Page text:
RT: As a curator at an institution situated on the campus of a Community College I feel strongly that it is our responsibility to explore a wide array of topics in our exhibitions and to look from a place of diversity – diversity of media, content, viewpoint, race, ethnicity, etc. – and through the lens of contemporary art, but it is critical that we do so in a way that is thoughtful and multifaceted.

Philosophically we try to schedule our exhibitions and programs in a way that expand outside of our own limited perspectives. We also try to use multiple guest voices – guest curators, guest speakers, etc. to expand the discourse around an exhibition. But the long and the short of it is, I try to always be conscious of my privilege and to present diverse voices. That said, my own experience/perspective was never called into question during the exhibition planning or implementation phase.

MB: The college has wholeheartedly embraced the exhibition and its programming.

Amy Elkins. 26/44 (Not the Man I Once Was), 2011. Portrait of a man twenty-six years into his death row sentence where the ratio of years spent in prison to years alive determined the level of image loss.

You’ve said the response so far has been positive. More than other Wignall shows? More among the student body, or beyond? How do you measure response/success?

RT: This exhibition definitely has seemed to link to something that is personal and relatable for many of our students, faculty and community visitors, evident by the verbal responses and reactions we’ve seen in the galleries. We’ve held a number of panel discussions, engagement activities, a film screening, and dozens of tours. Unequivocally, discussions always seem to lead to the personal and comments suggest that the ability to discuss a somewhat taboo topic has been relevant.

MB: This work is incredibly personal and relevant to the Inland Empire.

 

PP: Can you see the successes and failures of the show already? Or is it too soon for that type of assessment?

RT: Success can be measured in qualitative and quantitative ways … (as of course, can failure). Due to the high level of programming, and the sheer number of student tours we’ve conducted, we can see an increased level of engagement. Our visitor numbers are up, the number of students speaking up during tours has increased a great deal, and the unsolicited feedback from students/faculty/staff we’re getting has been remarkable.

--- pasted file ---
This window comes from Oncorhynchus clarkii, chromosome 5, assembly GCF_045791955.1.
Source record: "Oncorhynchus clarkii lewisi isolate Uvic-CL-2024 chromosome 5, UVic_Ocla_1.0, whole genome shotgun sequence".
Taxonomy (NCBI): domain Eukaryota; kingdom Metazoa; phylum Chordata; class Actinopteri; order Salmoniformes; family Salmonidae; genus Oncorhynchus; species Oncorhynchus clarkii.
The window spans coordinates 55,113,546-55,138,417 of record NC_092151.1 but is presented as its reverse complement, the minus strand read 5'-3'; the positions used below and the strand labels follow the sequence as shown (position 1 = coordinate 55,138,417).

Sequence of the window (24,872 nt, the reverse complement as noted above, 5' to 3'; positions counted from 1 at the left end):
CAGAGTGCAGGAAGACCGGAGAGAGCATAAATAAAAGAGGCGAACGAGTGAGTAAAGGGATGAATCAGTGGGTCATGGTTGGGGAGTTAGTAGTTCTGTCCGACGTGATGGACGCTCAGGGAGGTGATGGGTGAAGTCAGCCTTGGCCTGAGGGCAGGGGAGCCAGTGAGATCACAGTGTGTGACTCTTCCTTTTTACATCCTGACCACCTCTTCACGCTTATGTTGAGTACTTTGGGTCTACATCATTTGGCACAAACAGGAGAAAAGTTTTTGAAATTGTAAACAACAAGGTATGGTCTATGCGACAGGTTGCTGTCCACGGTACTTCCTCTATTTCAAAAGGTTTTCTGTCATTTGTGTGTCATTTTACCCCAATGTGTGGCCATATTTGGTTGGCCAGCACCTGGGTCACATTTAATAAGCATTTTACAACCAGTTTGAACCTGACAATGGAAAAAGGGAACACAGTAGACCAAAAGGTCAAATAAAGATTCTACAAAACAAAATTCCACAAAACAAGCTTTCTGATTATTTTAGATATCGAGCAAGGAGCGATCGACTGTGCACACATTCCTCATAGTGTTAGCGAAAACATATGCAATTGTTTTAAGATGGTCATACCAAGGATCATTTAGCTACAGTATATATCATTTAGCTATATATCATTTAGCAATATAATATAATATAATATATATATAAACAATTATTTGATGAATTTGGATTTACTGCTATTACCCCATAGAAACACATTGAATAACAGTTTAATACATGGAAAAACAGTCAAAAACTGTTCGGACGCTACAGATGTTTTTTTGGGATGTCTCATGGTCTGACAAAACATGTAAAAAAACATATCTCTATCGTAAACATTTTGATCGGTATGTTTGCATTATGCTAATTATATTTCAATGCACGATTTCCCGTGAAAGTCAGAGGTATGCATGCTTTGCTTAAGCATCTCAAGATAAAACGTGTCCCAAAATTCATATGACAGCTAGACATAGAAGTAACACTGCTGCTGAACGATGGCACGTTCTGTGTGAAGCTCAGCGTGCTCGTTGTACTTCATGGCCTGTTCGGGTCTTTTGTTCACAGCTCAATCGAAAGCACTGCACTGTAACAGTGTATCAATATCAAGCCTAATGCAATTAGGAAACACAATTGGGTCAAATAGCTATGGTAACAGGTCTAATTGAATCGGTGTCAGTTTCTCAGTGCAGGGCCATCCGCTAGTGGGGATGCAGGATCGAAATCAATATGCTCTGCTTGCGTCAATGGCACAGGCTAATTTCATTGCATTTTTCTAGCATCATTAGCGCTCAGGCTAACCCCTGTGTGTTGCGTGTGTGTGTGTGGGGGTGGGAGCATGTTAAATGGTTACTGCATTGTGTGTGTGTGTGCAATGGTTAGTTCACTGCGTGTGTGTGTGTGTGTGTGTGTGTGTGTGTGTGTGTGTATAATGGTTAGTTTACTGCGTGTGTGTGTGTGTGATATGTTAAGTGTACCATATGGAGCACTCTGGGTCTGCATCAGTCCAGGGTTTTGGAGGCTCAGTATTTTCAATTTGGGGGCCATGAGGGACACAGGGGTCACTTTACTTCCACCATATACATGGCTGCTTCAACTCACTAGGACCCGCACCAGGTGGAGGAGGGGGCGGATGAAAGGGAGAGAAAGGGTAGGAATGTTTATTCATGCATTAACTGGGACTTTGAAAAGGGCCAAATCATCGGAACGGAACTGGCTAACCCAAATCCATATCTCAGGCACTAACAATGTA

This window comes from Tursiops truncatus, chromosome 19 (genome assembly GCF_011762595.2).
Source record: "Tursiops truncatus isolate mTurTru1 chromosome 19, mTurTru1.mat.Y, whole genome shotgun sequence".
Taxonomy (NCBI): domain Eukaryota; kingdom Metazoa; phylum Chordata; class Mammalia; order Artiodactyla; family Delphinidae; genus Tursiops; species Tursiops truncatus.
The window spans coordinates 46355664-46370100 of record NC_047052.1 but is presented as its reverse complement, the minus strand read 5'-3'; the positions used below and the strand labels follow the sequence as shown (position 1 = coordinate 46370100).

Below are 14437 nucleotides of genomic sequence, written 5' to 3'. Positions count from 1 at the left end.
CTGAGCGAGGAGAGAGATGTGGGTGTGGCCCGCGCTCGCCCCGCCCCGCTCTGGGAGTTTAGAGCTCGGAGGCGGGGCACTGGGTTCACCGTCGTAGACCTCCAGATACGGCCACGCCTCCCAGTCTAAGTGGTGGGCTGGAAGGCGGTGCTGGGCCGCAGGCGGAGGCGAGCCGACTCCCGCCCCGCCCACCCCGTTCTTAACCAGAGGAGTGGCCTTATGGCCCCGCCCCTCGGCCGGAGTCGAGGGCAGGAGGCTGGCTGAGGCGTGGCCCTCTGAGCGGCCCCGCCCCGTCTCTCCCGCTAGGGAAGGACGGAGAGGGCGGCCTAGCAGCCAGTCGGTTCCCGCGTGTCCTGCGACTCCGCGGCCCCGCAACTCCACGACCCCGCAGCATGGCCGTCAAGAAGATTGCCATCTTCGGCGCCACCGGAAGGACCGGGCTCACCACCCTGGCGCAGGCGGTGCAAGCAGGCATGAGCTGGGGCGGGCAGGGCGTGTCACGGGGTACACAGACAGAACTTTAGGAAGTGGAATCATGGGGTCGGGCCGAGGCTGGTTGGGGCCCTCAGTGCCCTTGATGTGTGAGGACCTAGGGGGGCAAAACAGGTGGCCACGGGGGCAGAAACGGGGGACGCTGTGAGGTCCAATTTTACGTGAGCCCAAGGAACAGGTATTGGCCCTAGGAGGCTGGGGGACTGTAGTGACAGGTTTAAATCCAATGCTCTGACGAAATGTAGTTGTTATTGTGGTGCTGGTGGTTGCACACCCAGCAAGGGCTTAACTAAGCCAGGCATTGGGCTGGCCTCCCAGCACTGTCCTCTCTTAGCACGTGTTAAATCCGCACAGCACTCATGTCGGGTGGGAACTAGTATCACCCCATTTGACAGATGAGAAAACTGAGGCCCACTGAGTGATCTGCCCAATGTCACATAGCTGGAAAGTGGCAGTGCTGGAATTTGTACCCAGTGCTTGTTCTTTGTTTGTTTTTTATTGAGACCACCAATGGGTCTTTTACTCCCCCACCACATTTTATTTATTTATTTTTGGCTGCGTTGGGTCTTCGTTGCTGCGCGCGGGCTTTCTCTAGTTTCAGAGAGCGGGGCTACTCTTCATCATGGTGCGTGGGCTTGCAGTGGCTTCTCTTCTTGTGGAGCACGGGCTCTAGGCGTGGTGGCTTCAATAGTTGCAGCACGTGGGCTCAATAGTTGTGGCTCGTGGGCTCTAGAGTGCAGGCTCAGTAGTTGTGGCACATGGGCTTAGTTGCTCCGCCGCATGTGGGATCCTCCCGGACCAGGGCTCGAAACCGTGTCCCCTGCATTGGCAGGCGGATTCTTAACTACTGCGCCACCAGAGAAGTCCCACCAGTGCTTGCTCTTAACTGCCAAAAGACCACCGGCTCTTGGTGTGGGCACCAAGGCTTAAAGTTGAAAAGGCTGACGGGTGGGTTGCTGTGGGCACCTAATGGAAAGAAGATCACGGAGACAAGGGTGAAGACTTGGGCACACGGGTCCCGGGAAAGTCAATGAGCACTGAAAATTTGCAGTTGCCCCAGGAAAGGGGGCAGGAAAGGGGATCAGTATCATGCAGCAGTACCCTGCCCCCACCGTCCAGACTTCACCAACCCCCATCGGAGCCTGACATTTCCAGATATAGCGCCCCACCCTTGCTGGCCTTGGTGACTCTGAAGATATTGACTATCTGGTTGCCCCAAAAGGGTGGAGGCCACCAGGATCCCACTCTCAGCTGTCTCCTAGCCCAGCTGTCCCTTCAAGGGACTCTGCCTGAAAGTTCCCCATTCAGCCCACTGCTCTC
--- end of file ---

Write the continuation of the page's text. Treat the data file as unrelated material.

We also ask all students who visit us as part of a tour to fill out a short survey. Results won’t be tabulated until the close of the exhibition, but I feel the results will mirror the anecdotal evidence we’re seeing. As a curator, however, I’m always thinking about what we can improve upon – from the curatorial practice, to layout and installation, to printed collateral and programming…reflection is key.

MB: I think the museum does an amazing job of allowing artists to ask difficult questions and explore relevant social and political issues.

 

The Wignall Museum hosted workshops and discussion led by Mabel Negrete and the Counter Narratives Society.

PP: Anything you’d like to add?

RT: We hope that Inside/Outside and the many other excellent exhibitions and artists looking at incarceration with a critical perspective will encourage the questioning of the system as it is, and that it might even encourage engagement in our communities in ways that can make real change in the world.

Follow the Wignall Museum at Chaffey College on Facebook and Twitter.

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“Through the American Qur’an series, Birk presents a new version of this holy book that is more accessible and also shows how the teachings can be applied to the daily experiences of American life.” (Source)

Not photography, not prisons, but very timely; Sandow Birk’s American Qur’an.

Since 2004 Birk has been transcribing the entire Qur’an into English, illustrating each sura (or chapter) with paintings evoking Persian miniatures, but depicting everyday scenes in America. According to the press release, the Detroit-born, California-based artist “hopes to reflect how consistent the similarities are in the teachings of Islam, Judaism and Christianity. To bring this to light enables more understanding and compassion, versus fear of the unknown … ” (Source)